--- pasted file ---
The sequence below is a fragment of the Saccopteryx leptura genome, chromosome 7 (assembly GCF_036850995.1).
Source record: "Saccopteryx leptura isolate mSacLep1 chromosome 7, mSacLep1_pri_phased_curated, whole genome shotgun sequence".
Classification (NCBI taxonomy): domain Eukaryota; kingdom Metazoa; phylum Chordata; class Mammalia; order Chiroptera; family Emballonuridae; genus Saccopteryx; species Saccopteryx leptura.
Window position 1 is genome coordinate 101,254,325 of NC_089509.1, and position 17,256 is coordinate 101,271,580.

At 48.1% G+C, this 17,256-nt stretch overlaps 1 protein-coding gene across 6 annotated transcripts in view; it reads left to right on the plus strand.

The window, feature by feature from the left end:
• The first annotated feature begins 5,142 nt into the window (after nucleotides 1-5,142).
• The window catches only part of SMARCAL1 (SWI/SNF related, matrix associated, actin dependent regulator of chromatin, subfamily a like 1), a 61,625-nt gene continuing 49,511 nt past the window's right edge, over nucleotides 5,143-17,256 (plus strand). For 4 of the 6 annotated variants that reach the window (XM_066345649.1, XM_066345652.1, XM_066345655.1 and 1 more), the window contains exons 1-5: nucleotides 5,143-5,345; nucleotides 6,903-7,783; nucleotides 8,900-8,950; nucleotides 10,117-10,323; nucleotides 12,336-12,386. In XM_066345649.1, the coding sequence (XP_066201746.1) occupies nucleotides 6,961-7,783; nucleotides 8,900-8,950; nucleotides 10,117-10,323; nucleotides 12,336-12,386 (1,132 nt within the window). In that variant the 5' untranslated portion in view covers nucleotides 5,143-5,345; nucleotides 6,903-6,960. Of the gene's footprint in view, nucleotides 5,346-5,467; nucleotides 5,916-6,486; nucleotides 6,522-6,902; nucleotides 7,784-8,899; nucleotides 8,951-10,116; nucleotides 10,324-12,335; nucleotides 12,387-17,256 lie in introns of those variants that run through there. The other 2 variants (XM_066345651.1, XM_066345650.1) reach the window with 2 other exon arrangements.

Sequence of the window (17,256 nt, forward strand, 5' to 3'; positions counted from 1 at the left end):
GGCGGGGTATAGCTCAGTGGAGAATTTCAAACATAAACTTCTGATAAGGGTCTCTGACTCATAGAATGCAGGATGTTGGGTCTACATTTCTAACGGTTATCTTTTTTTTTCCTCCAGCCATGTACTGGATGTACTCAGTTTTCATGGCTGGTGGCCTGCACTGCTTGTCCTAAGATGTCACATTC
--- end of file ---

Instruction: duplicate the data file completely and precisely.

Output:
The sequence below is a fragment of the Saccopteryx leptura genome, chromosome 7 (assembly GCF_036850995.1).
Source record: "Saccopteryx leptura isolate mSacLep1 chromosome 7, mSacLep1_pri_phased_curated, whole genome shotgun sequence".
Classification (NCBI taxonomy): domain Eukaryota; kingdom Metazoa; phylum Chordata; class Mammalia; order Chiroptera; family Emballonuridae; genus Saccopteryx; species Saccopteryx leptura.
Window position 1 is genome coordinate 101,254,325 of NC_089509.1, and position 17,256 is coordinate 101,271,580.

At 48.1% G+C, this 17,256-nt stretch overlaps 1 protein-coding gene across 6 annotated transcripts in view; it reads left to right on the plus strand.

The window, feature by feature from the left end:
• The first annotated feature begins 5,142 nt into the window (after nucleotides 1-5,142).
• The window catches only part of SMARCAL1 (SWI/SNF related, matrix associated, actin dependent regulator of chromatin, subfamily a like 1), a 61,625-nt gene continuing 49,511 nt past the window's right edge, over nucleotides 5,143-17,256 (plus strand). For 4 of the 6 annotated variants that reach the window (XM_066345649.1, XM_066345652.1, XM_066345655.1 and 1 more), the window contains exons 1-5: nucleotides 5,143-5,345; nucleotides 6,903-7,783; nucleotides 8,900-8,950; nucleotides 10,117-10,323; nucleotides 12,336-12,386. In XM_066345649.1, the coding sequence (XP_066201746.1) occupies nucleotides 6,961-7,783; nucleotides 8,900-8,950; nucleotides 10,117-10,323; nucleotides 12,336-12,386 (1,132 nt within the window). In that variant the 5' untranslated portion in view covers nucleotides 5,143-5,345; nucleotides 6,903-6,960. Of the gene's footprint in view, nucleotides 5,346-5,467; nucleotides 5,916-6,486; nucleotides 6,522-6,902; nucleotides 7,784-8,899; nucleotides 8,951-10,116; nucleotides 10,324-12,335; nucleotides 12,387-17,256 lie in introns of those variants that run through there. The other 2 variants (XM_066345651.1, XM_066345650.1) reach the window with 2 other exon arrangements.

Sequence of the window (17,256 nt, forward strand, 5' to 3'; positions counted from 1 at the left end):
GGCGGGGTATAGCTCAGTGGAGAATTTCAAACATAAACTTCTGATAAGGGTCTCTGACTCATAGAATGCAGGATGTTGGGTCTACATTTCTAACGGTTATCTTTTTTTTTCCTCCAGCCATGTACTGGATGTACTCAGTTTTCATGGCTGGTGGCCTGCACTGCTTGTCCTAAGATGTCACATTC